The Advocates 7-12-07

Opening Remarks

“The Advocates”


Richard J. Garfunkel

July 12, 2007



Hello and welcome to the inaugural program of  “The Advocates” on WVOX-AM. My name is Richard J. Garfunkel, and I am the host of this weekly forum. This program is coming live from New Rochelle, the Queen City, located on the Long Island Sound, and it can also be heard streaming live on The mission of the “The Advocates” is to bring to the public differing views on current “public policy” issues. The United States Constitution, ratified in 1789 is the framework of our laws. But “public policy” is the amplification of that framework. In other words, new laws are always being written and old laws are always being challenged. Eventually these challenges reach the Supreme Court for “Constitutional testing.” Out of those “tests” rulings either re-affirm or change law. Out of these changes, “public policy” can shift dramatically, but the arguments pro and con can remain with us for many years.


“Public policy”, therefore, is what we as a nation legally and traditionally follow. Over the years the “public policy” of the United States has changed or has been modified greatly. As an example “free public education” is the public policy of the United States. Also, over time, great struggles have ensued over control of the direction of “public policy.” For example: free trade versus protectionism, slavery versus emancipation, state’s rights versus Federalism, and so on and so on. I have been interested in “public policy” for a very long time and as a result of that interest I have created the Jon Breen Fund that raises money to sponsor prizes for essays written by high school students on “public policy” issues each year. Students write their essays each year on a topic of public interest, then present and defend their position regarding the topic in a forum with their peers. I have had the pleasure of reading and judging thousands of these essays over the past fourteen years. Out of that interest I thought it was important to bring together “Advocates” on some of these timely subjects, which affect our lives each day.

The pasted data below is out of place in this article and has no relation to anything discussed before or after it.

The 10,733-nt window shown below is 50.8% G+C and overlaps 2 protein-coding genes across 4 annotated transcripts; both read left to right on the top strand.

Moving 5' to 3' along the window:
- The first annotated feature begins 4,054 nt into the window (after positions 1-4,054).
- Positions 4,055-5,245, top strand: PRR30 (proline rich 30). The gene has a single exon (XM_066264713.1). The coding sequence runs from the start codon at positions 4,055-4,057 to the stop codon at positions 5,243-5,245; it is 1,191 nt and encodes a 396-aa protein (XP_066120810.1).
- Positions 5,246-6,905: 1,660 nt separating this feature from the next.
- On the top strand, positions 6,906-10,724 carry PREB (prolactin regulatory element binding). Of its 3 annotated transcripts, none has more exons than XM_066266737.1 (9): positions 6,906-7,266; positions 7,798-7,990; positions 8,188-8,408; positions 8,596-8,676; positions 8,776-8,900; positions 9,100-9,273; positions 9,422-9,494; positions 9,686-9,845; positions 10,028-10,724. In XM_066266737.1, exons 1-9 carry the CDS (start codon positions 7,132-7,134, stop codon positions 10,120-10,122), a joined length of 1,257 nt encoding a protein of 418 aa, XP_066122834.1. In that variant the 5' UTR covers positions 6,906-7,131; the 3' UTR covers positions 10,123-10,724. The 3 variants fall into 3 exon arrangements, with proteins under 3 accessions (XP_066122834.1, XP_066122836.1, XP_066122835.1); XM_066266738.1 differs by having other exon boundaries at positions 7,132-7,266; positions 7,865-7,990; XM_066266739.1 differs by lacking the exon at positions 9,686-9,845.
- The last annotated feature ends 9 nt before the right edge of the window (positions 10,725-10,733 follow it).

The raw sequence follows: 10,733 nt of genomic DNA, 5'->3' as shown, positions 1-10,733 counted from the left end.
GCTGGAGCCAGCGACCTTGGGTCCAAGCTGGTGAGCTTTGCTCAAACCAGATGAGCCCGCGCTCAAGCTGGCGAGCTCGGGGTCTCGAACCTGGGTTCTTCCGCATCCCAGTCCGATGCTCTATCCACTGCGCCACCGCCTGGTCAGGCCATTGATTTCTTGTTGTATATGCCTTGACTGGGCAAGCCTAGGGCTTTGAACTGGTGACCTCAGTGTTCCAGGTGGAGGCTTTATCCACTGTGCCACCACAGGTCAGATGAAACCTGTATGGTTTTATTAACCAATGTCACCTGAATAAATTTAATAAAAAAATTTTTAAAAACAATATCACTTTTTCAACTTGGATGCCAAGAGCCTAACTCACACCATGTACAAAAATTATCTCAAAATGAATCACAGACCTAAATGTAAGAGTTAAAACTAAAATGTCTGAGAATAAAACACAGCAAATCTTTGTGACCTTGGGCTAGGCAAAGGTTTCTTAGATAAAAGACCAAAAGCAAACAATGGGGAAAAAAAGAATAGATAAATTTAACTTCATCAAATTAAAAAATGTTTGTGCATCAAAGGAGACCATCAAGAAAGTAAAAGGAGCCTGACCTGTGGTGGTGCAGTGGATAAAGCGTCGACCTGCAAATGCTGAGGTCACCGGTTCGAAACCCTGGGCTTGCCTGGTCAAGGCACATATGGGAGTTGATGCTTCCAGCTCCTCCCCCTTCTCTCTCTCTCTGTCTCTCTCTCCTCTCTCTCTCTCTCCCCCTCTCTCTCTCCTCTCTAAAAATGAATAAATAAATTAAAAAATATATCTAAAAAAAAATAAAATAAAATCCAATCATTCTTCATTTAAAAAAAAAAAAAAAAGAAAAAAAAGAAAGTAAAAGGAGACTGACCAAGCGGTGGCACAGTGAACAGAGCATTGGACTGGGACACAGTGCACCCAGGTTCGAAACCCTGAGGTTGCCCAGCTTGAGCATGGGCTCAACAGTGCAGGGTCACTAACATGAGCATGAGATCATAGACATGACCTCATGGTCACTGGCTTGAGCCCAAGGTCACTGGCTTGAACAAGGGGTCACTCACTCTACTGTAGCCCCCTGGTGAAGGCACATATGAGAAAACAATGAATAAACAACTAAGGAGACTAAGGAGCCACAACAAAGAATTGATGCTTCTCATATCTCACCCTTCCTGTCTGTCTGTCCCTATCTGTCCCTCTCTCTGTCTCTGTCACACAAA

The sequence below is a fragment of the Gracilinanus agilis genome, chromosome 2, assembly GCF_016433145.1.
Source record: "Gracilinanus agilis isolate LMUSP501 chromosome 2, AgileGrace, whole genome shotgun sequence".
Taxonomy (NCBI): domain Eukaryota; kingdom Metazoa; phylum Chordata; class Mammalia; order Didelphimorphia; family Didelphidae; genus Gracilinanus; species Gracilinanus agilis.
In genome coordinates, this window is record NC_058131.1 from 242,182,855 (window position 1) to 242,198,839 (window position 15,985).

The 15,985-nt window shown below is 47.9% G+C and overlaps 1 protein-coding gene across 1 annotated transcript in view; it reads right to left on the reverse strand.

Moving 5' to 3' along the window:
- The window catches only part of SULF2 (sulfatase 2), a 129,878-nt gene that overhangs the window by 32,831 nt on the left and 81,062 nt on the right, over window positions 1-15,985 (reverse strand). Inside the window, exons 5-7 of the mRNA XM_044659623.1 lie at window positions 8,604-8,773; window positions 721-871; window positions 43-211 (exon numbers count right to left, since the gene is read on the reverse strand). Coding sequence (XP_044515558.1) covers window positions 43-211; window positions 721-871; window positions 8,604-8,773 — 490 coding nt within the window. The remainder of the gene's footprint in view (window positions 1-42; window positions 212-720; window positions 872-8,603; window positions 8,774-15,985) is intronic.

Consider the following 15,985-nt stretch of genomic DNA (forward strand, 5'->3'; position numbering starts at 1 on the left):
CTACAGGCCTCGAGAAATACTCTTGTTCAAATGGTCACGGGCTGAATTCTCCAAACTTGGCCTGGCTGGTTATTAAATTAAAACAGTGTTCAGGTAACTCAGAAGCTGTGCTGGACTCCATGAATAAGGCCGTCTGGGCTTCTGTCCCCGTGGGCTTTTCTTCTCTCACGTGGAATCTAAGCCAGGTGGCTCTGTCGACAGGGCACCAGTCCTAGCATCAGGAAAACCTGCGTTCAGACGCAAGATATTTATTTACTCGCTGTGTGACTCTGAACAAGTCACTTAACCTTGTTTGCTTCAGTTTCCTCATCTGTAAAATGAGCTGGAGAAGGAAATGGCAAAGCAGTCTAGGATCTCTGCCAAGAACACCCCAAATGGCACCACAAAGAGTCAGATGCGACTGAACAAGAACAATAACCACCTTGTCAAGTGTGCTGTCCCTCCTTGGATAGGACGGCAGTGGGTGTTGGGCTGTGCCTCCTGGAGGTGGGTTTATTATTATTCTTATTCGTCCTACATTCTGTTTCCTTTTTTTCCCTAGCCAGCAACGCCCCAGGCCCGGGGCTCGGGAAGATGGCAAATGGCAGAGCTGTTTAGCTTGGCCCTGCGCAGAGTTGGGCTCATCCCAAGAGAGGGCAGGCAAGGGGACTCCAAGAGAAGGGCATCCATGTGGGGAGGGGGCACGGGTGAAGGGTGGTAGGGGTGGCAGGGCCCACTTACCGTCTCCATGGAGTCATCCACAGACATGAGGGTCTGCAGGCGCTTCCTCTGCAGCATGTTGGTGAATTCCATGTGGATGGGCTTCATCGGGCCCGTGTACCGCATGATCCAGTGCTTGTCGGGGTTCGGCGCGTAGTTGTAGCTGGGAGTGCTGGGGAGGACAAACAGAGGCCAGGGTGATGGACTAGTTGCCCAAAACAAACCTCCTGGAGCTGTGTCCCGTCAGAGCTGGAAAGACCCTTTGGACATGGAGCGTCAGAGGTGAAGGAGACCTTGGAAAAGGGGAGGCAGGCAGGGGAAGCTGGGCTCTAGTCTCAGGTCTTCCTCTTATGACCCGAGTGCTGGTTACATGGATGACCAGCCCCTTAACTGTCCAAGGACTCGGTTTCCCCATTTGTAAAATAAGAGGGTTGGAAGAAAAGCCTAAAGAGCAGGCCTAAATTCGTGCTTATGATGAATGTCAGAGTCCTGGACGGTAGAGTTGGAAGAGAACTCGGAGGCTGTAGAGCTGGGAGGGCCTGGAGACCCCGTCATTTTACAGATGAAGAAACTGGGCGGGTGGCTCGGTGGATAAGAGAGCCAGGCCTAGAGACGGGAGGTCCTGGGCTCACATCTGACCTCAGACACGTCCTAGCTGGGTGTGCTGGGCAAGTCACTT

Today, we are going to explore an important issue that we are all facing, here in Westchester and around the world, it is the problem of “Sustainability and Resiliency.” I do not have two opposing views here, but I have two advocates for creating a new public policy agenda. These two individuals Councilmember Glen Hockley of White Plains, NY and Mr. John Berenyi of Greenwich, Ct. have created the concept of the “Sustainability Alliance.”  This “Alliance” would serve as a vehicle to collect material and ideas regarding county, educational and local efforts to reverse the effects of pollution, promote green-friendly structural development, and reduce our consumption and dependence on carbon-based energy sources. The creation of a community-based organization will bring together various persons and sectors of our society to address these long-term problems.


We have here in the studio, Mr. Glen Hockley, a member of the White Plains Common Council. Mr. Hockley is life-long New Yorker, whose early career was in manufacturing in NYC. He was attracted to public service after long years of involvement with the Rotary Club and with organizations confronting the problems of homelessness and hunger in White Plains. Currently Mr. Hockley is focusing on solutions that focus on racial and religious harmony, and their root causes. Because of this intimate involvement Mr. Hockley has been a strong advocate of housing and addressing the problem of White Plains’s infrastructure. He has become a strong advocate of a new perspective regarding city planning that integrates the goals of sustainability and resiliency.